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We all know how cropping can remove some unwanted things from a photo; it can be a great way to tidy up a picture. From removing the irritating photobomber, to totally cropping out an ex, it can be your photo's best friend. But cropping can do so much more than just remove things, it can really help remove background clutter and pull focus to where you want it to be. Basically, cropping can give you much more control over your pictures.
But you need to know how to crop wisely; good cropping can be your friend, bad cropping will be your arch nemesis.
Don't Crop Too Much
I use GIMP software for all of my editing (my wife is a photographer, I do the editing) and as soon as I started learning, the cropping tool quickly became a favourite of mine. I learned that you don't need to take loads out of a picture in order to improve it, sometimes this can look a bit rigid. Just tidy up the very edges to make it look a little bit cleaner. But if a close up picture is what you are going for then by all means crop away; it all depends on what look you are trying to achieve.
The Right Focus
Sometimes the background can give more meaning to your subject matter; for example, this picture of a skater I took in Newquay, the skater was my main focus, but I think the cars and people show how busy life is and how he is flying past all of it on his skateboard, with the background cropped out, it's just a simple picture of a man on a skateboard. With the background, it tells a story. But I wanted to tidy it up a little to make it look a bit more appealing, so all I did was remove the lamp post as it didn't really add anything.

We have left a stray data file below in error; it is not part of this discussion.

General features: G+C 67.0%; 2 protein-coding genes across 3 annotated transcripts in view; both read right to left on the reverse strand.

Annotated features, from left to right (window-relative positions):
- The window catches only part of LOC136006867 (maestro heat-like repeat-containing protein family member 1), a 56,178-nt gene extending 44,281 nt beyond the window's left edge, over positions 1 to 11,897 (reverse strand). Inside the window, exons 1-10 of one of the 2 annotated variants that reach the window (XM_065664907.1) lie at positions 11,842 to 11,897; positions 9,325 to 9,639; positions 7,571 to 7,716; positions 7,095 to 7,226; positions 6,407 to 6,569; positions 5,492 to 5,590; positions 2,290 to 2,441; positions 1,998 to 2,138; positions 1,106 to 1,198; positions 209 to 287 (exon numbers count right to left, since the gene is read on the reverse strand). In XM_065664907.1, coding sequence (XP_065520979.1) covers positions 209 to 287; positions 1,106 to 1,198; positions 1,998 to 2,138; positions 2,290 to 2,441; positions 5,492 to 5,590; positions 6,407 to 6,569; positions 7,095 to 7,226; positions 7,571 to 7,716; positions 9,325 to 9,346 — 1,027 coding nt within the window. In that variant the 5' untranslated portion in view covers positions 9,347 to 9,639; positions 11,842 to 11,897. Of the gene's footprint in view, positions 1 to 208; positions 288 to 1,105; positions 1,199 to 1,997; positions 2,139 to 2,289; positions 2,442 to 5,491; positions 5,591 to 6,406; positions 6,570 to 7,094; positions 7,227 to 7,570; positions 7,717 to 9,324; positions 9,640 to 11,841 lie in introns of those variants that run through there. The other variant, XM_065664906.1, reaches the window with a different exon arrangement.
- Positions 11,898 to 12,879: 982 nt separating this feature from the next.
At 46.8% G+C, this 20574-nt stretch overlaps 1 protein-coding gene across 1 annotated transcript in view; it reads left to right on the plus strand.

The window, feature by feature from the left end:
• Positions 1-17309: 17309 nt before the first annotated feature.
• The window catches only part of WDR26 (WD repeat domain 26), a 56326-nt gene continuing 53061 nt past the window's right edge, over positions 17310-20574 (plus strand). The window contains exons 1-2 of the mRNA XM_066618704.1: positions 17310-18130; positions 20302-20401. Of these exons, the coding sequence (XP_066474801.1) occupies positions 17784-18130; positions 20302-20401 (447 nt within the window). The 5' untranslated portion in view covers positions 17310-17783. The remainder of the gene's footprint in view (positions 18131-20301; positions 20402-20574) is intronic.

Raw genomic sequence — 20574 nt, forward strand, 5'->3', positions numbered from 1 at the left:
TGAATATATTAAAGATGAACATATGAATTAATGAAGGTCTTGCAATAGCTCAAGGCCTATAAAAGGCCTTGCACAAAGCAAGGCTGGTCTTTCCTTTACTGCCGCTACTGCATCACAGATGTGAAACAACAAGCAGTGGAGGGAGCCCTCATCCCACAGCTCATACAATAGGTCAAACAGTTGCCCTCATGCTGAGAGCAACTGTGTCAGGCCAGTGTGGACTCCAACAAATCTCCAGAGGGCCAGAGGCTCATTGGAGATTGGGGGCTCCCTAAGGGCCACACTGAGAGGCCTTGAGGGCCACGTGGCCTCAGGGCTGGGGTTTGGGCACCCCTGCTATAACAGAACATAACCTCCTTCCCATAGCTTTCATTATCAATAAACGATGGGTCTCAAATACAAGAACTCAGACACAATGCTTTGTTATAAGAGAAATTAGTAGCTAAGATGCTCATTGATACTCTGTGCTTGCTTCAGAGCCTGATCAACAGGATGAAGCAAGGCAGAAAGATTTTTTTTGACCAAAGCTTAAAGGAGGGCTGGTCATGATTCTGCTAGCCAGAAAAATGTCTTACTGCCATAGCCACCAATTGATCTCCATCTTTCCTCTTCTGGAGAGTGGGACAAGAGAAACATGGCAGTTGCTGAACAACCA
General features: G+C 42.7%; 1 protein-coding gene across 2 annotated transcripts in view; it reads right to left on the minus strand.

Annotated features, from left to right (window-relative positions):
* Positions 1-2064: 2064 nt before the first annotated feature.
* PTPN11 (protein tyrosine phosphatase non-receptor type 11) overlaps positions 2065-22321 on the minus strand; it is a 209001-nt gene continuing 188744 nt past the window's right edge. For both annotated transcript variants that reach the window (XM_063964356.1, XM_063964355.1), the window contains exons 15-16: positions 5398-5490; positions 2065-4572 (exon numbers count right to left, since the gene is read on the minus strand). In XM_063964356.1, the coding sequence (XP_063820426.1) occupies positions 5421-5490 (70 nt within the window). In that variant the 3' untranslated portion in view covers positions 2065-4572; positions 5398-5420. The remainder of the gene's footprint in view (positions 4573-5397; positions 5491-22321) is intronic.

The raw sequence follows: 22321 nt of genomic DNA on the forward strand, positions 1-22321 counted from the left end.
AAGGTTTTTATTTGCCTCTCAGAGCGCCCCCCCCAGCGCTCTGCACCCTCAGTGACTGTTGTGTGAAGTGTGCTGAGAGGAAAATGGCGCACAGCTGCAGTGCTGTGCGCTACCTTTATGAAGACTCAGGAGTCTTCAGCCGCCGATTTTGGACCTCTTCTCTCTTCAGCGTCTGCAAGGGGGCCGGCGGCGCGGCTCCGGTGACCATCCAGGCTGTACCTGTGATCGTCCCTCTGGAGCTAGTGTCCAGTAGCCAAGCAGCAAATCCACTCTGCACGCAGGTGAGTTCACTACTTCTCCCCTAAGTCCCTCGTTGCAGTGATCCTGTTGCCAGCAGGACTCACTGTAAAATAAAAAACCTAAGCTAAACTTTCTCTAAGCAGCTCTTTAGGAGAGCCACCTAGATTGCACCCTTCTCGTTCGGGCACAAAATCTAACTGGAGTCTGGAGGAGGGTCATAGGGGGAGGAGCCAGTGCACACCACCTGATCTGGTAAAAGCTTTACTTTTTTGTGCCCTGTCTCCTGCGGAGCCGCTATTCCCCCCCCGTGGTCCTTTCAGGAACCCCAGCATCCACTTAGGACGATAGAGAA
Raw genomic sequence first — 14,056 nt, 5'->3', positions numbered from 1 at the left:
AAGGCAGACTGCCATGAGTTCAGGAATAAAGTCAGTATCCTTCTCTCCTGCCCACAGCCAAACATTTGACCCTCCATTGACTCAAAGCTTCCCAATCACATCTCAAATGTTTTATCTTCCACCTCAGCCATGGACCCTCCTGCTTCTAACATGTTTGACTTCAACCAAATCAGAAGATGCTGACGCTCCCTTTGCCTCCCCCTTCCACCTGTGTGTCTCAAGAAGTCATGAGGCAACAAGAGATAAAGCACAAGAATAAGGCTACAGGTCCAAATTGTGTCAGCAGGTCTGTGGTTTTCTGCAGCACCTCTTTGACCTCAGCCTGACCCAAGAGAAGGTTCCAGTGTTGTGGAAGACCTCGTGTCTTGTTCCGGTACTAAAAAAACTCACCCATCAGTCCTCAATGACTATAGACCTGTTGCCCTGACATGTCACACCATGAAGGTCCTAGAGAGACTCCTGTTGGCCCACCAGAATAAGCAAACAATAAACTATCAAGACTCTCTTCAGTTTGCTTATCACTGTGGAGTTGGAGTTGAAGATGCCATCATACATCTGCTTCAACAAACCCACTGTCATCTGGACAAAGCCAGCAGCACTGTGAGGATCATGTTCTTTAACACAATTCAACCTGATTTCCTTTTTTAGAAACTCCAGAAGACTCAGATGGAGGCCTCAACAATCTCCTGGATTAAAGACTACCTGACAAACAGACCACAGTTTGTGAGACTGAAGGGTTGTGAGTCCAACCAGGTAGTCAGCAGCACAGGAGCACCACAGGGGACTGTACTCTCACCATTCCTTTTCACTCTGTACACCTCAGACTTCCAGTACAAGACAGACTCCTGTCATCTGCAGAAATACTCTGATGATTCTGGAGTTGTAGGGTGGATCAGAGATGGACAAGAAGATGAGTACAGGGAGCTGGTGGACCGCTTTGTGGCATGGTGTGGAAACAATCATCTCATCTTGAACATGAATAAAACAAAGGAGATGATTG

Small Changes Make a Big Difference
Conversely, with the bee on the flower below, the only background needed is the flower, as it's a fairly standard shot. But the background adds nothing to the shot and cropping it in really focuses the attention onto the bee and the flower and how to the bee, there is nothing else. When cropping, think about what adds value to your picture and what distracts you from your main focal point.
This is something even professionals don't always do; I think people see cropping as such a basic function that they don't pay it the attention that it deserves, so they get complacent and make mistakes, they cut the tips of fingers or even the tops of heads off. If you can't crop it without cutting something important off, don't crop it so close. Find another way around your problem.
Animals, People, and Landscapes
Landscape photography is something that will require a totally different approach to cropping than photographs of people or animals. Edges of landscapes can sometimes help to lend a little bit of perspective, but they can also sometimes look a little messy, so depending on how you framed your shot, you may only want to crop a tiny bit. But in order to pull focus onto a person or an animal, you may want to crop a little more to really draw people's eyes to your subject. Just be careful to crop in the right place, try not to cut chins or whiskers off.
Be Selective and Careful About Cropping
Cropping can make or break a picture and in my opinion; people need to show the cropping tool a little more love and realize that it is not just for removing background clutter and that it can make a huge difference to your picture. It can help to give a photo perspective and even tell a story. So next time you go to crop a photo, just think about what look you are going for.